This is a very simple process, but it can be tough to do because it requires mental discipline.

How To Do It

  1. Picture what you want – see the outcome as though it has already happened. Literally take the time to put the image(s) on the screen of your mind and hold them there until you can…
  2. Create the emotional experience – allow yourself to answer the question, “how would it actually FEEL to have this dilemma solved?”
  3. Get to work solving the problem to the best of your ability, trusting that you are being guided by your higher power to achieve the success you envisioned.
  4. Never allow yourself to think for longer than a split second, “I’m not sure if this is actually working…”  You must CHOOSE to believe until the goal is achieved.  Believe that there is unseen help orchestrating all things necessary for your success.  As long as you believe it’s there and working for your good, you’ll qualify for the help.

Most people get stuck because they do step 1 and 2, but fail to do step 3 long enough because they allow doubt or discouragement to take over.

A lot of people get stuck because they fail to take step 1 and 2 seriously enough.  It requires a space – a positive environment and time to do the mental work.

That’s what we give you at Genius Bootcamp: the environment, the guidance, the time, and the space to do the work.

Do I make people do push-ups and bark at them if they don’t do them fast enough?

Well, I know, I do seem like the type of person to run things that way, don’t I? LOL

No, but the fact is, as Bertrand Russell put it, “Most people would rather die than think; [in fact], many do.”

Or as Henry Ford stated, “Thinking is the hardest work there is, which is… why so few engage in it.”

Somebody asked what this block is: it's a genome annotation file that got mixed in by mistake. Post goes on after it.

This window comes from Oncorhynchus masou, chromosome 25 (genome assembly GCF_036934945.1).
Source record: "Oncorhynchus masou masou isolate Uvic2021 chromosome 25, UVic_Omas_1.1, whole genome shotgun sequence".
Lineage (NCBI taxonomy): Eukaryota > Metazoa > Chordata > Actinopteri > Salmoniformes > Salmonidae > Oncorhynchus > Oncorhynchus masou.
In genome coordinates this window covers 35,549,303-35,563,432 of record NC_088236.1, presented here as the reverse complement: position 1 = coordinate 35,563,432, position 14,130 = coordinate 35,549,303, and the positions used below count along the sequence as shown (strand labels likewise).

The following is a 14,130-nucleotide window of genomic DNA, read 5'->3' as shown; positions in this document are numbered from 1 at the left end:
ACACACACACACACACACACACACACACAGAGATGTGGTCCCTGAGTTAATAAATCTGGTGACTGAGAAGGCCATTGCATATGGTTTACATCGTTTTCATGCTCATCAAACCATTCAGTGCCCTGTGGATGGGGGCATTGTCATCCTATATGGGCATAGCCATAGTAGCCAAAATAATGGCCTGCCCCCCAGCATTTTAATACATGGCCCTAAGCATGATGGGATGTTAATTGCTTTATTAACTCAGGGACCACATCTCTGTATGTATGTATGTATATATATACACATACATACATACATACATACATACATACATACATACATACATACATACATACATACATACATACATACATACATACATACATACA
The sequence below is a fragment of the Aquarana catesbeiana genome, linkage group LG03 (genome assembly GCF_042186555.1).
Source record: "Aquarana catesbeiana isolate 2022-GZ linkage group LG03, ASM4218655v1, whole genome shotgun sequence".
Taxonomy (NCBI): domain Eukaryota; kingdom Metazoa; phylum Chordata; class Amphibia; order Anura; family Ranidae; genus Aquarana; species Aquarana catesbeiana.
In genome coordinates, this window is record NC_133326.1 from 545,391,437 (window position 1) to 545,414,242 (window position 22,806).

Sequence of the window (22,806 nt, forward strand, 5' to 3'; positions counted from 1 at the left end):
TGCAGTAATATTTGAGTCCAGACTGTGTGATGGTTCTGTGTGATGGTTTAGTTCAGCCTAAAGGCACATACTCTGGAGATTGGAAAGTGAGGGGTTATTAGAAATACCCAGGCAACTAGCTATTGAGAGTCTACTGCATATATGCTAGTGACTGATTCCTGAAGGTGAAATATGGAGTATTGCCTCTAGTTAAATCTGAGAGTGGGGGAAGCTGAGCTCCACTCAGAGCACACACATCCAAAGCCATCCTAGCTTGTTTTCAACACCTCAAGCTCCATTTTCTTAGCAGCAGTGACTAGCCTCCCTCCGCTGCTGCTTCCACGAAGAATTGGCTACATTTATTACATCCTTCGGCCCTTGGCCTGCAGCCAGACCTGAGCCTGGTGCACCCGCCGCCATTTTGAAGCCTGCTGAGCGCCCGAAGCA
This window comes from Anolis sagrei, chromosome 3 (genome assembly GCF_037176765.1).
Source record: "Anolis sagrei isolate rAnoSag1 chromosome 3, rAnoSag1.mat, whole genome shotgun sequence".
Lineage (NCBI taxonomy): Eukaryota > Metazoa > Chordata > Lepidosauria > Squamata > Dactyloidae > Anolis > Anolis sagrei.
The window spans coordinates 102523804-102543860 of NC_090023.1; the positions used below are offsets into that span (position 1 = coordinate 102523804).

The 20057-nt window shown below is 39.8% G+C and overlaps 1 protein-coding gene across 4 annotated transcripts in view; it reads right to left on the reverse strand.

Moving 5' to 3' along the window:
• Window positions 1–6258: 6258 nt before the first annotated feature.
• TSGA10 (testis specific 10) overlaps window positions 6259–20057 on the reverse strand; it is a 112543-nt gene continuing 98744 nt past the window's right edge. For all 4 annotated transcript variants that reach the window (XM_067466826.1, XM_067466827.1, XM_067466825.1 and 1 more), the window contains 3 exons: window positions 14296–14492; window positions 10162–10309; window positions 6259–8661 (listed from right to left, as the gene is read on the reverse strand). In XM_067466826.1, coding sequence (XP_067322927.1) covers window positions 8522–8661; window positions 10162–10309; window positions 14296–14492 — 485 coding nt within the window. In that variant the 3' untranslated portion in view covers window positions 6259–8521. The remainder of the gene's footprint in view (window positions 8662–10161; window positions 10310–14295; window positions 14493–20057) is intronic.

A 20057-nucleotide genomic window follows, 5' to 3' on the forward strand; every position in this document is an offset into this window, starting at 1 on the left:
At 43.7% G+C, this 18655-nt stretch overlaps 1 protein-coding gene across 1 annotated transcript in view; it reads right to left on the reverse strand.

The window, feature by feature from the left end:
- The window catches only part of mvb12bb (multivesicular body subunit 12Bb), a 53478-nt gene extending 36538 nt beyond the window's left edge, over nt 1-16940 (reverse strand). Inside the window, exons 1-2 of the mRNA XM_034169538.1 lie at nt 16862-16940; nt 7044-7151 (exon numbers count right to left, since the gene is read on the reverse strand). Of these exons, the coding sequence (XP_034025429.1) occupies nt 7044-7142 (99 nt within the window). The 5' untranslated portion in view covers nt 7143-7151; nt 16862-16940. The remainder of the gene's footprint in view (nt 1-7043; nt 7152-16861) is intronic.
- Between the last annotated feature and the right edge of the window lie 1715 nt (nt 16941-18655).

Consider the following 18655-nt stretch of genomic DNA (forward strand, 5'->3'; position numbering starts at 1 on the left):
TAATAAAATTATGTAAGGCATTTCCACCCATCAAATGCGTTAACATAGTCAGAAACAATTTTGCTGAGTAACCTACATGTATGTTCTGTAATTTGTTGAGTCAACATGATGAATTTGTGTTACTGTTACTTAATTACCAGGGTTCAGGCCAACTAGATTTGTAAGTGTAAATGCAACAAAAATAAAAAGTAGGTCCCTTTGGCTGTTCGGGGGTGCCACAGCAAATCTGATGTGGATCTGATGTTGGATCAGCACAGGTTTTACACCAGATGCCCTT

Wallace Wattles said, “There is no labor which most people shrink as they do from that of sustained and consecutive thought.”

So, what happens at a Genius Bootcamp?

You THINK – and you think a LOT.

From this thinking in a certain way – which I coach you through, in a relatively small group setting – you will discover genius ideas.

In fact, while you’re at my bootcamp, you’ll wish you were doing push-ups instead!

But you’ll be glad you came. You’ll thank me for putting your brain to work like this, and you’ll take with you a skill that you’ll be able to use time and time again throughout your life.

Did you know?

There are people on the planet who are paid to just sit and think – and they are paid well for it – because they have learned how to tap into genius ideas, in the same way that I’ll show you how to find (and trust) the solutions to your own dilemmas.

Remember, the solution to every problem is only an idea away.

However, so often we remain stuck because we can’t seem to think of that one brilliant idea that tries to get our attention, oh so quietly.

When you go to a Genius Bootcamp, you MUST bring with you at least one perplexing dilemma. That’s the only pre-requisite.

Got a dilemma?

Perfect. That’s all you need to bring!

The next TEN people to sign up will save a whopping 80% off the regular ticket price!